Markets have rallied as vaccine developments sparked a rush of hope that an end to the pandemic – and the resulting restrictions on personal freedoms – is close at hand.
Although the health crisis continues, the UK has proved to be a global role model in terms of vaccine rollout. Milestones along Boris Johnson’s roadmap to ending lockdowns have been met and the British economy should get back into gear in the coming months – with growth in the second half of the year hitting multidecade highs.
Businesses were forced to make bold decisions they may not otherwise have made as the virus spread, including mass remote working. Lockdowns forced a sizable proportion of the population to work from home and, in the process, they demonstrated that this was not only feasible – but that it comes with a range of positive benefits too.
Removing the commute gave many people more time to think and a better work-life balance overall. The stress of commuting can be a significant strain on many employees.
Research demonstrates that remote working can benefit mental health – and improve job satisfaction too. It can also allow businesses to save costs by leasing less floor space in high-rent areas. This means a hybrid way of working now looks more likely, which should benefit both workers and companies alike.
Technology uptake and innovation
The Covid-19 pandemic has resulted in the widespread adoption of digital technology at an incredible pace. Older people were forced to get to grips with technology such as video conferencing to keep in touch with their beloved grandchildren. This has increased the addressable market for tech businesses – but it should also help improve the wellbeing of older people after the pandemic, as they have become more connected to the modern world.
The rising importance of technology in the future economy, with the emergence of the Internet of Things (IoT) and other developments, cannot be overstated. Innovation has been boosted by the pandemic response and new technologies, such as temperature-reading robots, were deployed at an accelerated pace.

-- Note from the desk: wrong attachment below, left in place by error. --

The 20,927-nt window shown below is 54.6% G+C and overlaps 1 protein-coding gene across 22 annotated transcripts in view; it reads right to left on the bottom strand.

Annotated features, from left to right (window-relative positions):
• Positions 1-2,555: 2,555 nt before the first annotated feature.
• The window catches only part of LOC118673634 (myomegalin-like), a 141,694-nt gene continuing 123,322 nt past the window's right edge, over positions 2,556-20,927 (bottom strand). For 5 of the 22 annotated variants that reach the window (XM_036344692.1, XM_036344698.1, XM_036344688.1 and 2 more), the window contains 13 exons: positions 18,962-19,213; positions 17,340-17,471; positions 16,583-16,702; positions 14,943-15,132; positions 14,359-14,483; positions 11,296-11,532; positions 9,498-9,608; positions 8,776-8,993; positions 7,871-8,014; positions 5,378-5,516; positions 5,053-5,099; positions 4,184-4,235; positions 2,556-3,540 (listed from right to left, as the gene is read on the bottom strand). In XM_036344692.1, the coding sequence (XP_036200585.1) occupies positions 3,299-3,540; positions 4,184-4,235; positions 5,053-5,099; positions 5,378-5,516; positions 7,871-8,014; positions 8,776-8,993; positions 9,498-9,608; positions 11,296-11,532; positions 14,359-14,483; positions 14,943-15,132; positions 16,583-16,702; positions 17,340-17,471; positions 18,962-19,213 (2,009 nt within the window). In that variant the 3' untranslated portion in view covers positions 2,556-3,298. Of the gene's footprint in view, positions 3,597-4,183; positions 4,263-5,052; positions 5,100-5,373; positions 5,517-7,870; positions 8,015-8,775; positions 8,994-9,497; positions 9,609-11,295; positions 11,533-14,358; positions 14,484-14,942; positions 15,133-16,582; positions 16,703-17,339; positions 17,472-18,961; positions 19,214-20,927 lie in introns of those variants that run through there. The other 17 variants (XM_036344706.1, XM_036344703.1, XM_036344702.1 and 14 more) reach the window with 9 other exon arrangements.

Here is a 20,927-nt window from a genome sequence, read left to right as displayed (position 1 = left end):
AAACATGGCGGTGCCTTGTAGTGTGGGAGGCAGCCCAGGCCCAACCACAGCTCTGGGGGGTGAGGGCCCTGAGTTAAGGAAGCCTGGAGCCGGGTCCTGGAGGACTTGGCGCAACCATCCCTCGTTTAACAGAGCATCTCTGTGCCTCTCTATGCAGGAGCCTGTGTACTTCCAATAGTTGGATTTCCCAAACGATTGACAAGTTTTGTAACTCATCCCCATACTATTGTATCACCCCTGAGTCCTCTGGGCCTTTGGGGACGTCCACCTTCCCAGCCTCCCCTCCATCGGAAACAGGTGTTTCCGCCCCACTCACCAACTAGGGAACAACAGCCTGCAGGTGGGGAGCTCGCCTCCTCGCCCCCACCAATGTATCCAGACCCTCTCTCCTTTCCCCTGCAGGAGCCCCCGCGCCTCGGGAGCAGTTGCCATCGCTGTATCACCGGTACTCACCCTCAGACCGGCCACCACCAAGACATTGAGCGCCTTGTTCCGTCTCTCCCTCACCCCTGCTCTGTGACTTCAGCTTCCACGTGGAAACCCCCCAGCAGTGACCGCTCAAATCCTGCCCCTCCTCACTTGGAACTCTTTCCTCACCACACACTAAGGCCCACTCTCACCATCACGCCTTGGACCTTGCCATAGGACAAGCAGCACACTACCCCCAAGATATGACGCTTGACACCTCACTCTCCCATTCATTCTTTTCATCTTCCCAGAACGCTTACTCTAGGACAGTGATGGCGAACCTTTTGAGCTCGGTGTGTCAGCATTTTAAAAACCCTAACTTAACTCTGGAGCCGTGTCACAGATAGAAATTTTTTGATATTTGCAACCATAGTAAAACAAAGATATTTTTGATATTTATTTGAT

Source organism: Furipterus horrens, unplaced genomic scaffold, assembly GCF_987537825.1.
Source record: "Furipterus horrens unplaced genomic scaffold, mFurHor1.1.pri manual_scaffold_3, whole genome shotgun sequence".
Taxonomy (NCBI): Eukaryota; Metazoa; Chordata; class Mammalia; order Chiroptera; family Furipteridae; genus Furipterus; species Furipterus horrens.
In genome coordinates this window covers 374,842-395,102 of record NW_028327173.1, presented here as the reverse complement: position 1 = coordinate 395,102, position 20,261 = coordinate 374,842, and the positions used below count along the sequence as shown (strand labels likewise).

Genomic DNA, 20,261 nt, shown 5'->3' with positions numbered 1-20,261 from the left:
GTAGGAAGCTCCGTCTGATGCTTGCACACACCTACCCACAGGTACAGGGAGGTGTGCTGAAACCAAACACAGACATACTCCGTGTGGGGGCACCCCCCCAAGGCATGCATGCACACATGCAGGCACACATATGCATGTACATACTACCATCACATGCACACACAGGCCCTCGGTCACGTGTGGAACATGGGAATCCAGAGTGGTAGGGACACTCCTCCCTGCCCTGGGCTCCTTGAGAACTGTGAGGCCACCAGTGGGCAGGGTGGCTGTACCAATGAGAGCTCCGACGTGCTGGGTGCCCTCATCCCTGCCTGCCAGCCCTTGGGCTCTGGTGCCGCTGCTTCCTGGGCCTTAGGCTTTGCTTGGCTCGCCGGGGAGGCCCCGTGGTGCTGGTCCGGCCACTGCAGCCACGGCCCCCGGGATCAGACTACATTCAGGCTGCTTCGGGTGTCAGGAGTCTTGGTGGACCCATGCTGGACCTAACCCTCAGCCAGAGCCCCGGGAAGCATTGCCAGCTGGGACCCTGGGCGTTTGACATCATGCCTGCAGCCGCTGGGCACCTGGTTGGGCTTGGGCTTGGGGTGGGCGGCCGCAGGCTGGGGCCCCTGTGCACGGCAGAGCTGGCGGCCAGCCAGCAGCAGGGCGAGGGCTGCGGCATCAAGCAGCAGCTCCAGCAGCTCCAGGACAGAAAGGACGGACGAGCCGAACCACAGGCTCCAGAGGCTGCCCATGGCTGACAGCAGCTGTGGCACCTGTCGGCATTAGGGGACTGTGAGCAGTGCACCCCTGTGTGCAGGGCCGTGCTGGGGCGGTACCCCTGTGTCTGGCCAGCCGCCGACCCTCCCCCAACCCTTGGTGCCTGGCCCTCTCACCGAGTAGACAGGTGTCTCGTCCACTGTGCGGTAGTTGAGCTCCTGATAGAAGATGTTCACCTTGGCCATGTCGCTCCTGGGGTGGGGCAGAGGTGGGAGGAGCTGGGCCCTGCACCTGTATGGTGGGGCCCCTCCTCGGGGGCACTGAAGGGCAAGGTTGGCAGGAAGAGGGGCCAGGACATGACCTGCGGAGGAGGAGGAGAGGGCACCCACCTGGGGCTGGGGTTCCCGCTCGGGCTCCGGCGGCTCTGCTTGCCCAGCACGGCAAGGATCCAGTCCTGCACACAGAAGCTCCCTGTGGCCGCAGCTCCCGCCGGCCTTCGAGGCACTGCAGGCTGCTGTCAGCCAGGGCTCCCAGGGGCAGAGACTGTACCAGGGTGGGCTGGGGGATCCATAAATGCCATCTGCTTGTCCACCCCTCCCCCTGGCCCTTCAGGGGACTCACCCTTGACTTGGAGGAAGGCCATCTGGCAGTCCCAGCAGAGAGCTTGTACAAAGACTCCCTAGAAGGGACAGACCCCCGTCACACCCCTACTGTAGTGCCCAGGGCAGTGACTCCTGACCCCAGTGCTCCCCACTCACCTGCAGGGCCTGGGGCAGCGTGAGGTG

National security and cost management
Supply-chain security came into sharp focus during the pandemic, as trade disruption led to shortages of vital medical equipment. This has led to a renewed focus on global trade in key strategic industries, with US president Joe Biden recently signing an executive order that will implement a year-long study of important US supply chains.
The latter half of the 20th century saw western companies rush to outsource operations to regions of the world where employment costs were lower. But the pandemic has demonstrated that such moves can come with a significant long-term cost.
The supply shock that started in China in February last year and the demand shock that followed as the global economy went into lockdown exposed vulnerabilities in the production strategies and supply chains of companies everywhere. This is likely to result in a reshoring of some operations into western nations, boosting jobs prospects in lower-skilled areas.
A cleaner environment
Governments plan to use cheap money to refresh ageing infrastructure as a key plank of their pandemic-recovery plans. These grand projects will create much-needed jobs in pandemic-scarred economies and will accelerate the move towards cleaner energy production and sustainable businesses. The response to the pandemic will result in the construction of the infrastructure needed to drive the economy of tomorrow.
Although the virus shut down global supply chains and crippled industry globally, it has opened the door for us all to try a new way of living and working. If lessons are learned, this is likely to be a locally supplied, remotely-connected, greener, digital way of doing things. From the devastation, positive things are going to emerge.
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